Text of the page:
Kokomo Tribune; Kokomo, Indiana

January 20, 2013

Medical breakthroughs improve quality of our lives

Still, let’s hope we don’t all need them.

By Ed Vasicek
Tribune columnist

— Today’s article is not about Dr. Martin Luther King Jr., but I did want to start there.

Dr. King led a movement that lives on; we live in a day and age when African-Americans are finding themselves in positions of influence and authority from the White House on down. I especially want to salute the many physicians, surgeons, nurses and medical personnel who are of African-American heritage and serve their fellow humans (of all races) so well.

But many things beyond the racial/ethnic makeup of our medical teams has changed: Medical treatments have changed, too. True, antibiotics are still a mainstay, but consider how different things are from 50 years ago. We take Tylenol to reduce fever, but reserve aspirin for blood thinning only. Instead of prescribing pills, our physician might prescribe specific exercises. Modern physicians often incorporate nutritional supplements rather than mock them. Surgeries that once meant two weeks of bed rest in the hospital now result in getting up the same day and perhaps home the next. Giant scars that bring back scenes from the Frankenstein movies have been traded for tiny incisions.

According to the media, more changes are on the way. In today’s column, I would like to highlight a few possibilities that we might even label as eventual probabilities.

The Bible records many accounts of Jesus’ miracles, but only a few garnered more attention than restoring sight to the long-time blind. Two thousand years later, medical researchers may soon make significant strides in this direction. The BBC reports, “Totally blind mice have had their sight restored by injections of light-sensing cells into the eye, UK researchers report.

“The team in Oxford said their studies closely resemble the treatments that would be needed in people with degenerative eye disease.... Experts said the field was advancing rapidly, but there were still questions about the quality of vision restored.

“Patients with ‘retinitis pigmentosa’ gradually lose light-sensing cells from the retina and can become blind.... It’s the first proof that you can take a completely blind mouse, put the cells in and reconstruct the entire light-sensitive layer.” Amazing.

We all long for the day when simple, painless tests will diagnose our diseases at an early stage. Help may be on the way. According to The Futurist magazine:

“The Single Breath Disease Diagnostics Breathalyzer is being developed by a team of scientists at Stony Brook University in New York, led by materials scientist Perena Gouma. The device uses sensor chips coated with nanowires to detect chemical compounds that may indicate the presence of diseases or infectious microbes.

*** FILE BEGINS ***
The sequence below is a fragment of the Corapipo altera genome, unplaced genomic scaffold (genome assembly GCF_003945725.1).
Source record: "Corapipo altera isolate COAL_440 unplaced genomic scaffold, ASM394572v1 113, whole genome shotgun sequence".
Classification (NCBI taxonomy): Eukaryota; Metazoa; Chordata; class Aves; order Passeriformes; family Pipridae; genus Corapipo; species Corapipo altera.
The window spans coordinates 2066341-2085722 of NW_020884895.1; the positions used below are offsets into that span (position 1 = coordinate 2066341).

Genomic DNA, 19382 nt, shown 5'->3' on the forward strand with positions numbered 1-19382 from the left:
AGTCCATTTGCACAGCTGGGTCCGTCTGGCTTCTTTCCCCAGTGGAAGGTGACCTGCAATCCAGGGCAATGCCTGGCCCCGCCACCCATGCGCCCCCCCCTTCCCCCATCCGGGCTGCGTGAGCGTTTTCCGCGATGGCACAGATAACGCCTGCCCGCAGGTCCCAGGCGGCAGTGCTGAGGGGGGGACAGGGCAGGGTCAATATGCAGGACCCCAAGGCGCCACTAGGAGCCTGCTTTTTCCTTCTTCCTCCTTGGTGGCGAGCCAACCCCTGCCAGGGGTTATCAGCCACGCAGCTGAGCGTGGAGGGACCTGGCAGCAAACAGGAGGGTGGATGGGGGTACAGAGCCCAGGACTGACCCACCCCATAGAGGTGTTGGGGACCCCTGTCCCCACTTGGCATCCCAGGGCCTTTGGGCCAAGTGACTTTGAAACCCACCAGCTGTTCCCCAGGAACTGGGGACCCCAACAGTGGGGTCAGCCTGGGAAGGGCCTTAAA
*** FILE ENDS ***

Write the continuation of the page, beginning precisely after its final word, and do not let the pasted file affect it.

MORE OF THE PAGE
“While the first such ‘medical breathalyzers’ will be specific to one type of disease (for instance, to monitor diabetes), future hand-held devices will allow individual users to self-monitor and detect diseases ranging from lung cancer to anthrax exposure.”

One of my favorite fictitious book titles is about doing your own surgery. It’s called, “Suture Self.” On the serious side, though, we are at the point where we could be our own organ donors! Note this article from Foxnews.com:

“Scientists have been working to grow organs and other body parts from stem cells — cells which can become any type of cell and can be used to repair damaged tissue. Commonly, stem cells are harvested from a patient’s bone marrow and then used to grow more in a laboratory setting, but now, researchers have found that they can harvest them from the skin. This type of treatment has already been done to replace organs like trachea and bladders, and now scientists are trying to apply it to heart valves and intestines. Growing organs from the patient’s own cells will likely eliminate rejection of a transplant and the need for immune-suppressant drugs after surgery.”

The answer to immortality lies in a realm well beyond medical research. But the medical world is making great strides in its attempt to improve the quality of our lives, as well as their duration. Like you, I hope I will not need these breakthroughs! But we never know.

Ed Vasicek is pastor of Highland Park Church and a weekly contributor to the Kokomo Tribune. Contact him at edvasicek@att.net.